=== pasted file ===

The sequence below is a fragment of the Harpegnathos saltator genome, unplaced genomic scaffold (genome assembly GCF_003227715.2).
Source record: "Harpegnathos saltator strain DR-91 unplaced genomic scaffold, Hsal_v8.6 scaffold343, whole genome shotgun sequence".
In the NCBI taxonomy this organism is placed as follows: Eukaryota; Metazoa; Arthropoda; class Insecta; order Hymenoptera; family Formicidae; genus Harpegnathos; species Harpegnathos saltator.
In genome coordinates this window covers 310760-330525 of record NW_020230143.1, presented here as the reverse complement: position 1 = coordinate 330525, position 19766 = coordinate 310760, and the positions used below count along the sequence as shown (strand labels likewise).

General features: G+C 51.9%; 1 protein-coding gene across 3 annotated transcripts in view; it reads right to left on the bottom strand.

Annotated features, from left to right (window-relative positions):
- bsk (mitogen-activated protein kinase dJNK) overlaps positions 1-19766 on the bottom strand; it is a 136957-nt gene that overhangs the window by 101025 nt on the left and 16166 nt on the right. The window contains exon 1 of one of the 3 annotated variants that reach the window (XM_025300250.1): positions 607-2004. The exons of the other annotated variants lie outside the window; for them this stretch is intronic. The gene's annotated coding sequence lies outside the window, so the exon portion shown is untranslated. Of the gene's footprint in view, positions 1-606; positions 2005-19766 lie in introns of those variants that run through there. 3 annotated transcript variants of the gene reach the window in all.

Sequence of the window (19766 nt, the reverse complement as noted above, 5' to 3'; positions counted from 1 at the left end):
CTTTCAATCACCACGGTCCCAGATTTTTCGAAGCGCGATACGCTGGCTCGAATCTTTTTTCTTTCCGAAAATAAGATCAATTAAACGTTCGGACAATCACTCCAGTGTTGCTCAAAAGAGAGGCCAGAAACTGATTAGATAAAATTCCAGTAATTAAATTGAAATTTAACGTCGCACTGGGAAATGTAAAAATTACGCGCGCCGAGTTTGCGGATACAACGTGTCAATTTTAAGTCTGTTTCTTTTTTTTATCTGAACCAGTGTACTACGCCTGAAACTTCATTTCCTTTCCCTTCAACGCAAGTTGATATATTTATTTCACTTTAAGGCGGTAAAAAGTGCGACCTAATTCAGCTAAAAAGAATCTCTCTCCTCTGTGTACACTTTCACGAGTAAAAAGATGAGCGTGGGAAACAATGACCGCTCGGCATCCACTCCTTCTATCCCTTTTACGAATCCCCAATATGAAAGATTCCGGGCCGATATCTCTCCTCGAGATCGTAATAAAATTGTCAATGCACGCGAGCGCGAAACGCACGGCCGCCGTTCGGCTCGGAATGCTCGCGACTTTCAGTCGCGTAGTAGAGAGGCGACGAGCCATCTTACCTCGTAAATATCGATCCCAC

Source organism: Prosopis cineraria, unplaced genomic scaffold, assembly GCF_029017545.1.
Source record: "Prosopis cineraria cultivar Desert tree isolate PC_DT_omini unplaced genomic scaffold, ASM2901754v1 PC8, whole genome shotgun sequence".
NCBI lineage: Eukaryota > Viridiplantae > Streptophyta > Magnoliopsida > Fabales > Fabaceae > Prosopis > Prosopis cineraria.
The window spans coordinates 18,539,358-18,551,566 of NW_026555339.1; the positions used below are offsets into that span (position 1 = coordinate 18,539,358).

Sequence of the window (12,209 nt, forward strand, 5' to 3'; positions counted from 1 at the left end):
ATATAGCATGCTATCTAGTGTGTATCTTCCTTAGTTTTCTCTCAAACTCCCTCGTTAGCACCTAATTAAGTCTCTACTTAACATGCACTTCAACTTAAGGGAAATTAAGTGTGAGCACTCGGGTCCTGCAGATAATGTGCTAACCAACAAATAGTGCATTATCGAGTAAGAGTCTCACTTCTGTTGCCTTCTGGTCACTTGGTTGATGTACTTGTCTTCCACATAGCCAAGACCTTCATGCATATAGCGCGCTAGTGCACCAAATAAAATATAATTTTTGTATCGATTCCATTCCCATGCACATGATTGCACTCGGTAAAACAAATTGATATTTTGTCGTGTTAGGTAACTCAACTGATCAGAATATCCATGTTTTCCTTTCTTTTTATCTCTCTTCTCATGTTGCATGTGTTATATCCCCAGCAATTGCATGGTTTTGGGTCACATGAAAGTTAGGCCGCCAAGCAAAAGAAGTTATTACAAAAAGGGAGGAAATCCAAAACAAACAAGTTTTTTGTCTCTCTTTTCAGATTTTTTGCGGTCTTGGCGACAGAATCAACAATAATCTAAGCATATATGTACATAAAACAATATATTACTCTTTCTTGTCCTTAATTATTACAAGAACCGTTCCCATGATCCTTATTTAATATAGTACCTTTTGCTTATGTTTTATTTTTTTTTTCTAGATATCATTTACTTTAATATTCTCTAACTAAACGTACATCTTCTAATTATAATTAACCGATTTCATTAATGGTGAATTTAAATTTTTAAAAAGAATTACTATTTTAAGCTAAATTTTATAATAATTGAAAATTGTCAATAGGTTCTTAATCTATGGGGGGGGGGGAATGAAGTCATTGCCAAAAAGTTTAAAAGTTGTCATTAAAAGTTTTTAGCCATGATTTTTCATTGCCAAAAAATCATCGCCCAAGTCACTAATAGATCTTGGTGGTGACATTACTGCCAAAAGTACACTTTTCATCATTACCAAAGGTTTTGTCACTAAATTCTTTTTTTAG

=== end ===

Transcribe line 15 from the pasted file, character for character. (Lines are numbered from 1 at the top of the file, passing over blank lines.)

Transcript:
ATATAGCATGCTATCTAGTGTGTATCTTCCTTAGTTTTCTCTCAAACTCCCTCGTTAGCACCTAATTAAGTCTCTACTTAACATGCACTTCAACTTAAGGGAAATTAAGTGTGAGCACTCGGGTCCTGCAGATAATGTGCTAACCAACAAATAGTGCATTATCGAGTAAGAGTCTCACTTCTGTTGCCTTCTGGTCACTTGGTTGATGTACTTGTCTTCCACATAGCCAAGACCTTCATGCATATAGCGCGCTAGTGCACCAAATAAAATATAATTTTTGTATCGATTCCATTCCCATGCACATGATTGCACTCGGTAAAACAAATTGATATTTTGTCGTGTTAGGTAACTCAACTGATCAGAATATCCATGTTTTCCTTTCTTTTTATCTCTCTTCTCATGTTGCATGTGTTATATCCCCAGCAATTGCATGGTTTTGGGTCACATGAAAGTTAGGCCGCCAAGCAAAAGAAGTTATTACAAAAAGGGAGGAAATCCAAAACAAACAAGTTTTTTGTCTCTCTTTTCAGATTTTTTGCGGTCTTGGCGACAGAATCAACAATAATCTAAGCATATATGTACATAAAACAATATATTACTCTTTCTTGTCCTTAATTATTACAAGAACCGTTCCCATGATCCTTATTTAATATAGTACCTTTTGCTTATGTTTTATTTTTTTTTTCTAGATATCATTTACTTTAATATTCTCTAACTAAACGTACATCTTCTAATTATAATTAACCGATTTCATTAATGGTGAATTTAAATTTTTAAAAAGAATTACTATTTTAAGCTAAATTTTATAATAATTGAAAATTGTCAATAGGTTCTTAATCTATGGGGGGGGGGGAATGAAGTCATTGCCAAAAAGTTTAAAAGTTGTCATTAAAAGTTTTTAGCCATGATTTTTCATTGCCAAAAAATCATCGCCCAAGTCACTAATAGATCTTGGTGGTGACATTACTGCCAAAAGTACACTTTTCATCATTACCAAAGGTTTTGTCACTAAATTCTTTTTTTAG